Matt Turnshek: Piano
Amelia Rosen: Visual Design, Live Video Manipulation
Guy de Bree: Composition, Live Mixing
For our final project, we were interested in exploring the mental space of a person with anxiety. We knew we were more interested in a come conventional piece of music performance, and we were working off the back of Matt and Guy’s research projects (two extremely different pieces of music we were trying to resolve into one), when the idea of exploring anxious psychology came up, and we felt it matched the direction we were going in well.
Structurally, the piece work as follows: Guy was live mixing an Ableton project containing a variety of recorded and synthesized sounds, as well as the lights in the room. Amy was using a Max patch to war a piece a piece of video to match the mood Guy was setting, and Matt was improvising on piano in response to what he was seeing from both Amy and Guy.
The piece contains a number of ‘phases’ that are switched between, that were meant to represent a gradient from normal to highly anxious. The more anxious the phase, the more aggressive the sounds guy was playing, and the more erratic Matt’s and Amy’s parts became also.
The Max patch we used was based off of adrewb@cycling74’s DirtySignal patch. We modified it to our tastes, and added controls for Amy to use.
For my research Project, I wanted to try making a composed pice of music, something I had never done before. Unfortunately, I didn’t have access to a DAW more advanced that Audacity due to my own poor planning and Carnival. That being said I think the result turned out pretty well
I was interested in using the human voice as a instrument, and see how far I could push it to create interesting sound. However I wanted to use languages I was unfamiliar with since using English would have, for me, removed focus from the sound of the voice itself rather than the meaning. In the indI found a recording of a man speaking in a Dominican language called Lindala. I like the sound of it so much I decided to limit myself to sing exclusively this recording and try and build a piece of music out of it.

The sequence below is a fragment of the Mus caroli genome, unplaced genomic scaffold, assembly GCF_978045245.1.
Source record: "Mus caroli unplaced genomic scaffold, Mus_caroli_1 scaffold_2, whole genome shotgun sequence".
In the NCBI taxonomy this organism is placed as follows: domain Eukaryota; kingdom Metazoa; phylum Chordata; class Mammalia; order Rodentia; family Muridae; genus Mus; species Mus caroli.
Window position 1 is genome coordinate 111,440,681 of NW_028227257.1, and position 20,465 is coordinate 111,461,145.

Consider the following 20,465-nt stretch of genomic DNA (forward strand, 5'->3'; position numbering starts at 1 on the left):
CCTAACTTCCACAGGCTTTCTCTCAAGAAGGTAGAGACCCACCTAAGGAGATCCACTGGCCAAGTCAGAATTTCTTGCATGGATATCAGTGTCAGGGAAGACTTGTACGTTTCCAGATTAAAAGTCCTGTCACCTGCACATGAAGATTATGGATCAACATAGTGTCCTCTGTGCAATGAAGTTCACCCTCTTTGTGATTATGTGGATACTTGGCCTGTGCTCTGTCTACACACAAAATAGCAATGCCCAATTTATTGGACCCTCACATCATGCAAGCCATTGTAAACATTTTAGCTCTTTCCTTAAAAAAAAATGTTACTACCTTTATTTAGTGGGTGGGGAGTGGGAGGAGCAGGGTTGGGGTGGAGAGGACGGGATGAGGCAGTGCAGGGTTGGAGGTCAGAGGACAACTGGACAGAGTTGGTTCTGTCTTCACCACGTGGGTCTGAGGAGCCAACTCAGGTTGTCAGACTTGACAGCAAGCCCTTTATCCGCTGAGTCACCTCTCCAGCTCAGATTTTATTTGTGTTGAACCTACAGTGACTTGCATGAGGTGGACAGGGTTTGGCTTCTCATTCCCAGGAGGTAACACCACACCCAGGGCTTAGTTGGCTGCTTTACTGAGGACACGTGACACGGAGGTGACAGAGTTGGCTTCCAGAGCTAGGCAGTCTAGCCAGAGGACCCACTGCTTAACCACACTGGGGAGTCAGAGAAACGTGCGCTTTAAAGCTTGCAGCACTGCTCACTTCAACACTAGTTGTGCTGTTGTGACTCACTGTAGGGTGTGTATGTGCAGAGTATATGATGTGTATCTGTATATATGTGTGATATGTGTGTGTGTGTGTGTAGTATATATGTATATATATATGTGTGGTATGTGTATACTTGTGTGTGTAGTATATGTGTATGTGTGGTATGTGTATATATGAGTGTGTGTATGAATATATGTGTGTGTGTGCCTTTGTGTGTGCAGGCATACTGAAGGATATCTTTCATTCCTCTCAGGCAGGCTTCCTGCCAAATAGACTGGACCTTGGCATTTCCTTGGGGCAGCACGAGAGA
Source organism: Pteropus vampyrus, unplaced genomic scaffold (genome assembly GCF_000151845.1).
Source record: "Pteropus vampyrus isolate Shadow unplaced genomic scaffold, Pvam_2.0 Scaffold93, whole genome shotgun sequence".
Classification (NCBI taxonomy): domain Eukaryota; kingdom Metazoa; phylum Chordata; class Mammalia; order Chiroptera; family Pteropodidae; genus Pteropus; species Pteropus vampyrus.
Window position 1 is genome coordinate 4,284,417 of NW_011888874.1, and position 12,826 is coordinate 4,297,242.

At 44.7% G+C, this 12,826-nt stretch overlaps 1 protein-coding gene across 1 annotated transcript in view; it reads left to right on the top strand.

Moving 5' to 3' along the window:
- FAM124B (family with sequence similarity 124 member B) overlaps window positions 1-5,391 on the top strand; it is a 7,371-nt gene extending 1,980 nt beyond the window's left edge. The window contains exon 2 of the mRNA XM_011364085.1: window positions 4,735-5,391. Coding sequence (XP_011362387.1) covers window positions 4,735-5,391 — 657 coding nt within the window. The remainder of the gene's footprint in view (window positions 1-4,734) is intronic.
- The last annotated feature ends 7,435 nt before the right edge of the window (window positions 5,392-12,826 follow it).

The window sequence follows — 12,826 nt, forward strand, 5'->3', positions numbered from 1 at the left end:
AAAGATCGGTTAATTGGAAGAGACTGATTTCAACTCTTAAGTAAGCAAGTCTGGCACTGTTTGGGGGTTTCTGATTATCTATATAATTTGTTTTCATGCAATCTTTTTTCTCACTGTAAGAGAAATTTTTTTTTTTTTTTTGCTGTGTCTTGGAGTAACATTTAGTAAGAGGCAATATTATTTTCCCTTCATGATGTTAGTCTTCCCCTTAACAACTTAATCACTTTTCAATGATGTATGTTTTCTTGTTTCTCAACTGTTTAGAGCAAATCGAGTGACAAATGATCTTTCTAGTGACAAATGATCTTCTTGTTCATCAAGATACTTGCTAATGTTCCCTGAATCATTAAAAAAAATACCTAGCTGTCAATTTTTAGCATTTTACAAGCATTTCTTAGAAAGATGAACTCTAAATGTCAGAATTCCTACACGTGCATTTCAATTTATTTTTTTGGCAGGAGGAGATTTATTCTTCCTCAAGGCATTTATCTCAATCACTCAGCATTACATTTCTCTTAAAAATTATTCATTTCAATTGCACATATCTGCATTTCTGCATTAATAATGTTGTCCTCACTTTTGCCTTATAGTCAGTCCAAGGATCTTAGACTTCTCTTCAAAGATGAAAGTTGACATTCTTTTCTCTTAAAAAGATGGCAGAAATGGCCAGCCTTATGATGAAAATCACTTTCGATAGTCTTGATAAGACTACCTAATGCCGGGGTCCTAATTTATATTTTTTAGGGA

Rest was intended to explore the mental space of a person half-awake in the morning, repeatedly ignoring their alarm. It’s a half-dream space where this person’s rational thought is pitted against its environment.
We lacked direction until Patrick joined the group, bringing new ideas. He ended up designing most of the experiential aspects of the piece, including the use of a mattress as an instrument, and the performative play that became attached to this.
As a source for structural inspiration for the piece we turned to works like Terry Riley’s In C. We were interested in what would happen if you turned In C into a mechanical process e.i. the musician’s progressions be caused by random inputs (in our case, tennis balls hitting a mattress).
I was the one who ended up composing the set of bars to be progressed. I decided to go with a set of fairly spacious, simple compositions, to prevent heavy layering of the bars from being unintelligible. They’re a mix of C Major and Minor. They ended up mostly being a dreamily kind of happy, which I think matched our general theme.
Cleo was really interested in adding texture to the piece from a sound editing station from the beginning. Her main contribution to the piece was the entire Max system she developed and controlled during the performance. Here’s some pictures of them she sent me:
Tamao helped generally run the preparation for performance. Unfortunately my main camera failed me during the performance so I had to resort to taking a partial video with my phone. This is entirely my (Guy’s) fault.
Overall we think the piece went well, and even though the mattress falling was unplanned, Patrick recovered well, and it became part of the performance. We did feel that the piece should have escalated with time more, and unfortunately we didn’t have enough time to thoroughly rehearse before performance so we missed this problem.
Brian Eno – 1/1 (Music for Airports)
Brian Eno is one of the earlier pioneers into ambient music, and personally I’m very fond of this piece in particular. Its use of space in particular is excellent.
Steve Reich – Piano Phase
We’ve discussed Steve Reich before in class, and I’ve actually performed one of his pieces in the past (Music for pieces of wood). Piano Phase is one of his more curious pieces. Reich likes to play with the structure of music a lot, and one of the most evident cases of this is here. The piece is based on the idea of having 2 pianists play the same bar of music at different speeds, and using this to gradually change the phase of the 2 performer’s loops.
I found 2 pieces of audio that I found interesting for very different reasons, so I decided to include both of them despite given instructions. Apologies.
Son House – Grinnin’ in Your Face
Son House was a seminal delta blues musician, who served as a significant influence on later, more famous blues musicians such as Muddy Waters and Robert Johnson.
I think Grinnin’ in your Face is interesting because it’s both extremely minimalistic and emotional, composed of only Son’s singing and clapping.
Blank Cassette Tapes
I’ve noticed that the sound produced by a blank cassette being played is in fact much more complex than mere white noise. In roughly-produced tapes, the blank spaces are often quite complex, as the ambient beginnings and ending of different audio tracks change it.
More generally, one common feature of these types of sounds is that they have a rhythm that is easy to miss entirely. I assume it’s a mechanical artifact.
The example given isn’t the best, but it serves well enough.